Your Fitness Quest: On Weight Loss Plateaus

Yoda Weight Loss Plateau

Since starting your fitness quest, you’ve battled against the Ogre of Unyielding Lifestyles, feasted from the Fields of Neverfried, and even begun your trek along the craggy paths through the Mountains of Offyercouch.

And by now, you should have seen some signs of your success, hopefully in the form of a brand-spanking-new pair of Breeches of Shrinking Girth.

But then, you see the one thing every fitness quester dreads seeing: The Plateau of Staid Motivation and beyond that, in the distance, Mount Goalweight just waits for you to climb it.

To that, I say: Plateau, Shmateau. And so should you.

At some point, everyone hits a weight loss plateau. It’s frustrating and depressing–infuriating, even–but it’s normal. And honestly, it’s a pretty easy hurdle to jump if you approach it the right way.

I hit my first major plateau just 30 pounds into my weight loss. I kind of cheated my way through that one by taking phentermine. Then right when I hit the 200-pound mark, I stalled out. I couldn’t drop below it. I even fell off the edge of the plateau at one point, gaining back up to around 230 before I was able to halt the gain.

But I halted it. And then, when I had a good running start, I pushed through my plateau and my weight loss started again. With a vengeance.

Change What You’re Doing (and What You’re Eating)

For me to bust my plateau wide open and start losing weight again, I had to change my diet (again) and to kick up my exercise routines. Even though the low-glycemic index had done well for me, I had to say goodbye to its low-carb awesomeness.

I started adding in a few more sources of carbohydrates in various places across my diet while cutting out as many sources of meat as I could. I saw my diet as a zero-sum equation; it would work as long everything balanced out on both sides.

Not only did I add in carbs and cut meat, but I also started cycling round town and running regularly. Which is why I decided to add in carbs and cut out meat. I just couldn’t keep up that level of activity without enough fuel to burn.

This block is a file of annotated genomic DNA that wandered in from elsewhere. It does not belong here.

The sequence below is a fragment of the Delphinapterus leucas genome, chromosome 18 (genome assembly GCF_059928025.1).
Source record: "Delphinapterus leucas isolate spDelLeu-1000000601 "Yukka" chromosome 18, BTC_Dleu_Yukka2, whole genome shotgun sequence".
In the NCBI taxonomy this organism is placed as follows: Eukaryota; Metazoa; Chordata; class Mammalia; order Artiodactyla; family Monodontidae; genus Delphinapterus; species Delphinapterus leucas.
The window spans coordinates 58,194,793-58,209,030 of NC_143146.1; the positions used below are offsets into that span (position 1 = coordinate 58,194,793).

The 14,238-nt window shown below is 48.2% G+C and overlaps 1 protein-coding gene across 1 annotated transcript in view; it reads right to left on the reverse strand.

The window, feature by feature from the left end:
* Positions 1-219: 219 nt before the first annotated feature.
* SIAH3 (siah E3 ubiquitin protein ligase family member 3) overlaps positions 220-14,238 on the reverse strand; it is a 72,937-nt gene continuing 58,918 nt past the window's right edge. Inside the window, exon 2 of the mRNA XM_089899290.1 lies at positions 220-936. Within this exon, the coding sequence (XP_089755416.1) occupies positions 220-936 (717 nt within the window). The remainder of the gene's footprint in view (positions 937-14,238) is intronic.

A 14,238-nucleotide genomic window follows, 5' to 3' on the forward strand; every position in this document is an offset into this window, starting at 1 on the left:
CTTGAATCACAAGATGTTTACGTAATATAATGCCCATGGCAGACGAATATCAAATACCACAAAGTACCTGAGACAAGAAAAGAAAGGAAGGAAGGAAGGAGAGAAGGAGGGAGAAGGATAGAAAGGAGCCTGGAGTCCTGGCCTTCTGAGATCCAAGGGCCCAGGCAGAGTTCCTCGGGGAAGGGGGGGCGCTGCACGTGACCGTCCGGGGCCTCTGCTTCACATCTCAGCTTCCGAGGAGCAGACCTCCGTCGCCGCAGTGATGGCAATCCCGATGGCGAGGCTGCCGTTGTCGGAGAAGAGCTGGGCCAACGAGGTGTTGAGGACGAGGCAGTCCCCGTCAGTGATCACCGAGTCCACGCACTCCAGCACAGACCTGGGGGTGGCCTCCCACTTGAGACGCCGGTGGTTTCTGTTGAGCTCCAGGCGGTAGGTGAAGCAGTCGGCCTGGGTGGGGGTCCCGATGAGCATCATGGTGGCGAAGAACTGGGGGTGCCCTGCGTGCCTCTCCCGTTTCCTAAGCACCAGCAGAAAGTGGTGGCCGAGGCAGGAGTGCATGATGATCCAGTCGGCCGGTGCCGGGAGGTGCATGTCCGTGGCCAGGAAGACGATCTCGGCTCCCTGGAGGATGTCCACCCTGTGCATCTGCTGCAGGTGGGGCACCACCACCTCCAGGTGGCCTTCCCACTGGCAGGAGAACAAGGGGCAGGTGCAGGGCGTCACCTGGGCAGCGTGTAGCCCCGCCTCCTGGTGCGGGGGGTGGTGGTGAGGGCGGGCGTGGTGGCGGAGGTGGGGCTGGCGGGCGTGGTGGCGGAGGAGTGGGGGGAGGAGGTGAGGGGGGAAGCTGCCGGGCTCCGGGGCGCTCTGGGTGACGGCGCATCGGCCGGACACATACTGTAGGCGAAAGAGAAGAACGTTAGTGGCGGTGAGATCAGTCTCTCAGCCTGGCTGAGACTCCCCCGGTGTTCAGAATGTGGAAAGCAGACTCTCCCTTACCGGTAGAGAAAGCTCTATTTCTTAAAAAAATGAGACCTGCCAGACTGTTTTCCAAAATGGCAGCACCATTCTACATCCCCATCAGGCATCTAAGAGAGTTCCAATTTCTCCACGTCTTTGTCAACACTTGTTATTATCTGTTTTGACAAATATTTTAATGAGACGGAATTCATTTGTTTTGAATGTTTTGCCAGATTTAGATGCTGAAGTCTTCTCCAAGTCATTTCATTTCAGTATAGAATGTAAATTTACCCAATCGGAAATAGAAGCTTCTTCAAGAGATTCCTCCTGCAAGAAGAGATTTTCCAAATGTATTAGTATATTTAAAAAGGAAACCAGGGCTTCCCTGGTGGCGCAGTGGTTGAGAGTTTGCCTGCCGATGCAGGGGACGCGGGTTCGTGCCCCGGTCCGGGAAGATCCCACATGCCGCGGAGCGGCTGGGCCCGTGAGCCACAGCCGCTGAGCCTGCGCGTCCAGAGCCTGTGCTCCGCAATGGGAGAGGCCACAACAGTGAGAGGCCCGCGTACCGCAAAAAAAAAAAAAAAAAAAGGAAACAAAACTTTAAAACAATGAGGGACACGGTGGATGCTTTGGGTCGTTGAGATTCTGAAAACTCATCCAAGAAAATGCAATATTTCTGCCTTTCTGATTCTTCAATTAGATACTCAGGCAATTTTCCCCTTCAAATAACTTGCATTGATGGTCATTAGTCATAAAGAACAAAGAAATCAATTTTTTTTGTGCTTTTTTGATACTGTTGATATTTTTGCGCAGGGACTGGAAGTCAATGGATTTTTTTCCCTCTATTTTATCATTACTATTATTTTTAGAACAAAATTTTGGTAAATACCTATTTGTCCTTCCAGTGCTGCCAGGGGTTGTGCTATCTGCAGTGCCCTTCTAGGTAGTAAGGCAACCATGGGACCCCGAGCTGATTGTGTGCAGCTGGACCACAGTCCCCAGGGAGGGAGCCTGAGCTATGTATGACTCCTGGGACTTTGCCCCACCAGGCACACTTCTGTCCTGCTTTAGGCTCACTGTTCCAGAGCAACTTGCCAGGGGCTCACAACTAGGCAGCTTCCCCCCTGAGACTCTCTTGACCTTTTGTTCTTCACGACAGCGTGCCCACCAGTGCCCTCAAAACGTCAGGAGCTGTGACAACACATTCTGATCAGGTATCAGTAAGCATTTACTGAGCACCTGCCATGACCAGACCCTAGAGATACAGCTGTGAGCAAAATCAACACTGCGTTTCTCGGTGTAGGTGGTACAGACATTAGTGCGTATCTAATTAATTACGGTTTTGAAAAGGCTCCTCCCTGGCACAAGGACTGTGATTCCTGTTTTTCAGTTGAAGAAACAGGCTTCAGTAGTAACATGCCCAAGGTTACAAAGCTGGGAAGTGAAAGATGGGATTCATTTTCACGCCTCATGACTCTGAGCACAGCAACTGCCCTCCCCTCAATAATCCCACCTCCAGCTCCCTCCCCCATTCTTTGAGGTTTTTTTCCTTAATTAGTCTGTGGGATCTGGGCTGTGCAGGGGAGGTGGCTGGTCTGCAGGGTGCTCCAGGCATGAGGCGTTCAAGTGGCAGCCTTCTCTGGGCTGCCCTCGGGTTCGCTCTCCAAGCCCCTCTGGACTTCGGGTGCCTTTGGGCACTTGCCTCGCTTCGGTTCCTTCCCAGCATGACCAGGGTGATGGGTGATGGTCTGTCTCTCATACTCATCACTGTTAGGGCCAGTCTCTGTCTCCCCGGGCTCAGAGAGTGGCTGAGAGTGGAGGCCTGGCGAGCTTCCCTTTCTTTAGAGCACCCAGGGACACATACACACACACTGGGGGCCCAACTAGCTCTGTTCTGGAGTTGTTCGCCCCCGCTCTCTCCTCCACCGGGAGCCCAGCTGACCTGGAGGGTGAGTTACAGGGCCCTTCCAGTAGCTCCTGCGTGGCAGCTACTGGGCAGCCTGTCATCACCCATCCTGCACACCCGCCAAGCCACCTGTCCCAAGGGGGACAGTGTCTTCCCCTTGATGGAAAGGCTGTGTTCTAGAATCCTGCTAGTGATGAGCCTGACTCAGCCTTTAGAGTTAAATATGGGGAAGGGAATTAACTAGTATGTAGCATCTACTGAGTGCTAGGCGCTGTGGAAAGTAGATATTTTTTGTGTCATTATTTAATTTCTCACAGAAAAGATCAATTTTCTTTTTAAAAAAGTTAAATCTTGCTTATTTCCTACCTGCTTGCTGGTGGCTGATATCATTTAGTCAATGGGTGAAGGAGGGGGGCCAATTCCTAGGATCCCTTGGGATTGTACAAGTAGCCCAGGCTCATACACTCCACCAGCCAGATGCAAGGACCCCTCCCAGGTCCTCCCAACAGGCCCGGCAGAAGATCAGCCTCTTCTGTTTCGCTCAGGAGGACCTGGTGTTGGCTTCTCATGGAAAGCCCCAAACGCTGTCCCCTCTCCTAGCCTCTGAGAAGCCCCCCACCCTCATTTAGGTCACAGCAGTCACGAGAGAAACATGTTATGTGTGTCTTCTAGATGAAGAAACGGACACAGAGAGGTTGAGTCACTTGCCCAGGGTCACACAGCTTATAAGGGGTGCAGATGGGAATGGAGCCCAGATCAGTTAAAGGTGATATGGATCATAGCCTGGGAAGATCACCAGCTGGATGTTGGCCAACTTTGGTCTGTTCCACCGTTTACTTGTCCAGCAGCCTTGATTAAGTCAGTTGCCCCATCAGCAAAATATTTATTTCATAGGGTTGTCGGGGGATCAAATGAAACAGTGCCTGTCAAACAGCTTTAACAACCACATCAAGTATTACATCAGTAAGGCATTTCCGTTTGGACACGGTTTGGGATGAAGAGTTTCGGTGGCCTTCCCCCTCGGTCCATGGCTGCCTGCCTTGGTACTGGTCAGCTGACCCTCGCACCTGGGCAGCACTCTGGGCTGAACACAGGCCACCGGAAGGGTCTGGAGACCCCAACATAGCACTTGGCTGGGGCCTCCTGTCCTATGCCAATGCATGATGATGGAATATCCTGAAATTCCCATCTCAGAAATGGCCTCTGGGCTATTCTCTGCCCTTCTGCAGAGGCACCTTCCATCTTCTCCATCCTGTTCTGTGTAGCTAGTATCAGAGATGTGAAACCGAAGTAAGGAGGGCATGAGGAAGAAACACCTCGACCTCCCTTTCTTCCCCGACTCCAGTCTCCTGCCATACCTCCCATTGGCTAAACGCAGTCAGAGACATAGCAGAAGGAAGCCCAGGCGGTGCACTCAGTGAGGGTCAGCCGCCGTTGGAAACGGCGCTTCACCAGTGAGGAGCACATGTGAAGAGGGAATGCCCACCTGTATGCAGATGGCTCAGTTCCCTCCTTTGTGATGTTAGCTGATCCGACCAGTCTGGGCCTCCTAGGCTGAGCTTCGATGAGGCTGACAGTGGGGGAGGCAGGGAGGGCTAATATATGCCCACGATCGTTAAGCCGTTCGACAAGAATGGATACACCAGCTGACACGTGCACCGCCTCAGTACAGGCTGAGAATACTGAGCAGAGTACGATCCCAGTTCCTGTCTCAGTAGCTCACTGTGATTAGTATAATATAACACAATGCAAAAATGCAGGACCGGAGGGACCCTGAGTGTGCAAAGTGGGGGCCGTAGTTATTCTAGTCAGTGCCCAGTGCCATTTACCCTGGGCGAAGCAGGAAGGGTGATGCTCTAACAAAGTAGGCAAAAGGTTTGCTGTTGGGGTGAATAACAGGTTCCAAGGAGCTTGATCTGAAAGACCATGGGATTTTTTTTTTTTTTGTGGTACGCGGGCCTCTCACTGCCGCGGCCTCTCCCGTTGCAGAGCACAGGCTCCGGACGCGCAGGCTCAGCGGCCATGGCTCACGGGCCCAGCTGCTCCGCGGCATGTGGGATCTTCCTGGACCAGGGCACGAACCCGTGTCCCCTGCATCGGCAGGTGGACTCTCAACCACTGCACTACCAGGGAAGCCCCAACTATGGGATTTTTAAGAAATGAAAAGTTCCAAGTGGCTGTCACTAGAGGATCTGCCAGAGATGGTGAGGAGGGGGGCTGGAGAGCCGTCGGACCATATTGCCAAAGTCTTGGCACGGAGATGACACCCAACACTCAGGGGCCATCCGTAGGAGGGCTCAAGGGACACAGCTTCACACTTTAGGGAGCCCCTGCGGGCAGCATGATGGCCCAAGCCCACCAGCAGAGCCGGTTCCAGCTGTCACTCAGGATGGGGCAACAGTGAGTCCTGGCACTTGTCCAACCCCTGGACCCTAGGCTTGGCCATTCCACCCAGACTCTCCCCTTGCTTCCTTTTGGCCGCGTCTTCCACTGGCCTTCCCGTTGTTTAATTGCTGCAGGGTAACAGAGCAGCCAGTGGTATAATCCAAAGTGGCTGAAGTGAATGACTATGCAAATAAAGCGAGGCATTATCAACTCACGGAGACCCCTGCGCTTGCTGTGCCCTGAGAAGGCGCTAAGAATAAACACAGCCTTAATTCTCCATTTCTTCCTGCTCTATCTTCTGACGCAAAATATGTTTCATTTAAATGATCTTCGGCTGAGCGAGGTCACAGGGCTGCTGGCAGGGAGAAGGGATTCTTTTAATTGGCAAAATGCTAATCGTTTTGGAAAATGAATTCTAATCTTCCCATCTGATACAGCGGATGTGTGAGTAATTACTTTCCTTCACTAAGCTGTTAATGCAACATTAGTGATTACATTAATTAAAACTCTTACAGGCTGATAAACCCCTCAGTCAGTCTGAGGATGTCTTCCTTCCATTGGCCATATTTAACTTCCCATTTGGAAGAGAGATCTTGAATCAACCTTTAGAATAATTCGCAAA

Early Calories Are Not Wasted Calories!

And speaking of burning fuel, I started eating breakfast: by eating oatmeal in the morning, I double-tapped my weight loss plateau. I added in carbs to keep my energy up so I could cycle/run, and I also boosted my metabolism, which helped me burn even more calories throughout the day.

Ever since I was a teenager, I’ve thought eating breakfast was a waste. I mean, I was never actually hungry until lunch time, so I figured breakfast was empty calories. On top of that, on days when I ate breakfast, I was hungrier than usual all day long.

I thought that was my body telling me something was wrong.

And it was. In my logic.

What was happening, my friends, was my metabolism being kickstarted and my body actually burning more fuel. Which does make you hungry.

Within a week of adding a single bowl of 1/2 cup oatmeal to my diet, not only was I cycling/running better because of the increased glycogen, but I was also seeing active weight loss.

Win!

So if you’re hitting a weight loss plateau, I feel your pain. I know how hard it is. I know how frustrating it can be. And despite what it may feel like, you’re not doing anything wrong. In fact, you’re probably doing everything right–for the person you used to be.

The person you have become, however, needs a new set of instructions. Which is why you hit the plateau in the first place. Try a few things and don’t get frustrated if you don’t see immediate results.

Remember, you beat weight loss plateaus by exercising smarter, not necessarily harder.

Have you hit a weight loss plateau? How did you give it the boot and get back on your quest for fitness?

 

6 thoughts on “Your Fitness Quest: On Weight Loss Plateaus

  1. Great post. Plateaus are interesting. Even though I knew I’d hit them at some point or another, when it did finally happen after I lost 60 pounds, it destroyed me. I was mentally freaked out as the weeks went by. Eventually I gave up and stopped watching myself – and gained back 30. Now I’m back on track and hopefully better prepared for the next one.
    Ethic recently posted..[WS] Arkship 2013 Non-Disclosed FeedbackMy Profile

    • It is disheartening, I agree. When I saw myself creep back up the scale, I was broken, but lately, I’ve stalled again (at the 170 mark, give or take a few pounds) and I’m not too worried about it. It’ll eventually drop off as my activity levels increase again with weather.

      You’re right, though–once you get back on track, you can very easily deal with the next one. Is there anything you did specifically to get back on track?
      B.J. Keeton recently posted..Your Fitness Quest: On Weight Loss PlateausMy Profile

  2. Pingback: Off The Plateau? Also, Rollerskating. | needlesspounds

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